How to Change Your HVAC Furnance Filter
May 31, 2015
Regular maintenance of your heating, ventilation, and air conditioning (HVAC) system will improve its operation and extend its life. It will also help you regulate temperatures in your house—and save you money.
One of the most important ways to maintain an HVAC unit is to change the system’s air filter. Debris and pollutants can harm the system, and the air filter prevents them from entering it. In the process of keeping debris out of the system, the filter begins to fill up, and a dirty filter will slow down air flow to the system, requiring the unit to work harder to heat your home in the winter and cool it in the summer—resulting in increased energy bills, along with unnecessary wear and tear on the system.
Types of Air Filters
There are four types of air filters for HVAC systems:
- Fiberglass. This is the most common type of air filter. These disposable filters are composed of layers of fiberglass laid over one another and supported by a metal grating. The fiberglass is what filters debris and pollutants.
- Polyester and Pleated. These are similar to the fiberglass option, but they provide higher resistance to airflow and superior filtering.
- High Efficiency Particulate Arrestance (HEPA). These filter air through a very fine scale. The U.S. Department of Energy requires that they filter 99.7 percent of all particles that are .3 micros or larger.
- Washable. These are most often used in industrial settings. They are made up of cloth and require the build-up of dust along the cloth to actually improve the filter’s efficiency. As the name implies, they are washable.
Depending on the type of filter, you should plan to change it every one to three months. The frequency with which you change it depends on the weather where you live and the intensity or mildness of a particular season. For example, if you’re enduring a particularly hot summer and running your AC on high for an extended period of time, you’ll need to change the filter more often.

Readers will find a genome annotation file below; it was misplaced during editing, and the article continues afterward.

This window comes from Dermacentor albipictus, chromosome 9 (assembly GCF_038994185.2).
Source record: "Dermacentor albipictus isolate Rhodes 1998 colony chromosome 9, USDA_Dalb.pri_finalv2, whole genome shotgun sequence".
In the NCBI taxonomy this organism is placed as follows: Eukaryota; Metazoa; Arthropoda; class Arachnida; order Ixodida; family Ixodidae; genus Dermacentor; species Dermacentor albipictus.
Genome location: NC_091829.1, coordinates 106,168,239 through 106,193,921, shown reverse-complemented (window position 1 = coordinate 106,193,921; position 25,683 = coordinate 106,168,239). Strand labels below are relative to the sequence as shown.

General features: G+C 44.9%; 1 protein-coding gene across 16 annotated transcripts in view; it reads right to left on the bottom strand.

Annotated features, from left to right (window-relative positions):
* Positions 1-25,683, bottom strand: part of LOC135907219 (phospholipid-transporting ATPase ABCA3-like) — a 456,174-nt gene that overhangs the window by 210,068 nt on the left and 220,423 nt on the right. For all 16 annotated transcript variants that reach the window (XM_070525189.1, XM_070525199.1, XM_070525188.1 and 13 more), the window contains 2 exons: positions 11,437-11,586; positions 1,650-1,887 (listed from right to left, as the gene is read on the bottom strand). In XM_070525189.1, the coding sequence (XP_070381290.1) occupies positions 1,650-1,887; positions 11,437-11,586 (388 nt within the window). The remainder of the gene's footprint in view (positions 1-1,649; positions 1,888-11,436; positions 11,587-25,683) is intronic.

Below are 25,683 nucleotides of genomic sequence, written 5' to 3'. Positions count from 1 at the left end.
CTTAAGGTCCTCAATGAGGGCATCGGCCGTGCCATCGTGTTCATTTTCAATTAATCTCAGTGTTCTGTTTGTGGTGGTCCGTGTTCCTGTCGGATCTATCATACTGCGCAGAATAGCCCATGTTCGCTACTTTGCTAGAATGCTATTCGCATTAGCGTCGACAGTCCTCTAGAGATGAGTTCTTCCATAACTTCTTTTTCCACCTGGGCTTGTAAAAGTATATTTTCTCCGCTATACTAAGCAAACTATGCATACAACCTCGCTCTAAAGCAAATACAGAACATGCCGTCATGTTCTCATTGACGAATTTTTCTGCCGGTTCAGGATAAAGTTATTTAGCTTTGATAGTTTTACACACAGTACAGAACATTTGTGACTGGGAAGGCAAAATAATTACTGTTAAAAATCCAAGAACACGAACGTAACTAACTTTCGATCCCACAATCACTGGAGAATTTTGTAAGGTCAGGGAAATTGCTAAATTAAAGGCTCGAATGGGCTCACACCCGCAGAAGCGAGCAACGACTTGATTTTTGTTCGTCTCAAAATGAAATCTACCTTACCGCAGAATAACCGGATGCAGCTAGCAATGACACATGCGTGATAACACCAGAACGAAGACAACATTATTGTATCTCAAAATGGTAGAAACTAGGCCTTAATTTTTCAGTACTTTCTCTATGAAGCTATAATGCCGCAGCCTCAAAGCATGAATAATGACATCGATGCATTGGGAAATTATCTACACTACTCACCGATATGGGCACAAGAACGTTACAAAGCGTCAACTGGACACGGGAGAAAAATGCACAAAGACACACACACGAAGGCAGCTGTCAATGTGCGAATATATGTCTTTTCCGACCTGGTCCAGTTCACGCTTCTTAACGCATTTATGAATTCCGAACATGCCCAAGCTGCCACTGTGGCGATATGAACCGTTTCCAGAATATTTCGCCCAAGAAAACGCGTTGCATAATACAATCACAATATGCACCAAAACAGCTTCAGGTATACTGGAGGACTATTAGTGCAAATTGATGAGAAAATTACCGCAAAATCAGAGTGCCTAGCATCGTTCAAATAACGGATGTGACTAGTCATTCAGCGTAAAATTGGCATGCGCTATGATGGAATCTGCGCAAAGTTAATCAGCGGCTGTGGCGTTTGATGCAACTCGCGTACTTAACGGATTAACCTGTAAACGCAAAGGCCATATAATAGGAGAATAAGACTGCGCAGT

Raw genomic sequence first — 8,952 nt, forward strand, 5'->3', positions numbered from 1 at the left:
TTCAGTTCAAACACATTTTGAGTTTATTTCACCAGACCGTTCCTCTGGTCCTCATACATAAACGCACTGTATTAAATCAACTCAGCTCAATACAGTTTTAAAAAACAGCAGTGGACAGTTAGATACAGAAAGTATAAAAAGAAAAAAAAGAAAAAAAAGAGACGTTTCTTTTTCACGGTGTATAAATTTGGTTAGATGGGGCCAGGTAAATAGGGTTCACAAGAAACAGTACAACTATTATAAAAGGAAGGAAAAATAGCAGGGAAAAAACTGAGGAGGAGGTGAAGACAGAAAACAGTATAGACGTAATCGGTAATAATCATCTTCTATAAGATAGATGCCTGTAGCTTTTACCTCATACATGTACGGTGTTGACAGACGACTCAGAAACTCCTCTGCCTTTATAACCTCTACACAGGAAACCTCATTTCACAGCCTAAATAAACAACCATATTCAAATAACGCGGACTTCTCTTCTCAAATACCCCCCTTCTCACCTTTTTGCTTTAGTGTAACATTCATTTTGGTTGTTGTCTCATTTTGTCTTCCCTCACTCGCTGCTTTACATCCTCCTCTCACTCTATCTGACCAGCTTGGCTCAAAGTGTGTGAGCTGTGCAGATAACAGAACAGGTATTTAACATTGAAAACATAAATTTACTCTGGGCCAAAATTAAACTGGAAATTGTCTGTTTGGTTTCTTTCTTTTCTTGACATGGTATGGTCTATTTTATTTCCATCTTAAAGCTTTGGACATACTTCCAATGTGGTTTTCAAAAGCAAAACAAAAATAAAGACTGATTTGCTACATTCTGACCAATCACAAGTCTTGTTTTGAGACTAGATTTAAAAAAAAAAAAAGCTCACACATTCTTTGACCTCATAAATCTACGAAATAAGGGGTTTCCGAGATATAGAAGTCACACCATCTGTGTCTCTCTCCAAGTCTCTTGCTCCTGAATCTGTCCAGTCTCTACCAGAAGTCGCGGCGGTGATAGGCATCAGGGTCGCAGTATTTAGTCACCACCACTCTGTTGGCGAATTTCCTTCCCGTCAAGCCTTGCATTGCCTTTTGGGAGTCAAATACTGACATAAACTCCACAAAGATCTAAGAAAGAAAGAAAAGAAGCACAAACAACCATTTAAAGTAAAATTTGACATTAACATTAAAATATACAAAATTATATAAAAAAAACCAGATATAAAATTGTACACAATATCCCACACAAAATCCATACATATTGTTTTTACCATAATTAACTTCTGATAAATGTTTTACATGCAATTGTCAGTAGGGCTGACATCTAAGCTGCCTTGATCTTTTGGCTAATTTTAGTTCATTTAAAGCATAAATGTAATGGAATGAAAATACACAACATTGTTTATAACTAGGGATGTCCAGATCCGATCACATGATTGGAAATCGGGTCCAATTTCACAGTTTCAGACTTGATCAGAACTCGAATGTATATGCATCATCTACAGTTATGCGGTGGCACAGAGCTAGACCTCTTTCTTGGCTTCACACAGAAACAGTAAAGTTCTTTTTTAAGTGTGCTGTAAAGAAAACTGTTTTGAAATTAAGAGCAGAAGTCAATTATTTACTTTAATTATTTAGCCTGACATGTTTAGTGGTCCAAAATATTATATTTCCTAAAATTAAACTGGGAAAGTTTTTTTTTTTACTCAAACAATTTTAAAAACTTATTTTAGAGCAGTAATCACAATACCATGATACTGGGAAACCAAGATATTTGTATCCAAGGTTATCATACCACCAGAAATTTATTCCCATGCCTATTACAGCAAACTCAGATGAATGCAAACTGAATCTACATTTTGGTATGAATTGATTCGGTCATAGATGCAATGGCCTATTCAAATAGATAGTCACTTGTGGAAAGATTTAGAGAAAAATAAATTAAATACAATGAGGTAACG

How to Do It
- Locate the air filter. They are most often in a slot on the side of the system, but they can also be located in a grille on the wall or ceiling, or the inside blower compartment of the furnace.
- Identify the type and size of filter you need. Check the HVAC owner’s manual to confirm the recommended filter type and size. Filters come in different sizes, and you need to make sure you buy the right size for your system.
- Buy new filters. Just be sure to buy the right type and size.
- Turn off the unit. This is a safety measure. Identify the on/off switch in the owner’s manual, or turn off the breaker for the HVAC unit in your circuit breaker.
- Remove the old filter. Simply pull the filter out of its place in the unit.
- Install the new filter. Arrows on the filter indicate which side should face outside the system. Slide the filter into its place in the unit with those arrows facing the correct direction.
Even if you’re planning to change the air filter regularly, if you are using your HVAC more than usual, check it for the build up of dust and debris. If you see that it’s getting clogged, go ahead and change it. A new air filter costs less than the increase in energy bills that an inefficient system can cause.
It is important that your HVAC equipment performs efficiently. Apart from air filter maintenance, consider an upgrade or replacement on units more than 12 years old to help you cut long-term costs.
Your HVAC unit uses more energy than any other appliance in your house. Changing its air filter regularly will maximize its efficiency and decrease your energy costs. To learn how to get even more out of your HVAC unit, read the articles "Benefits of a Programmable Thermostat," and “Ways to Optimize Air Flow".
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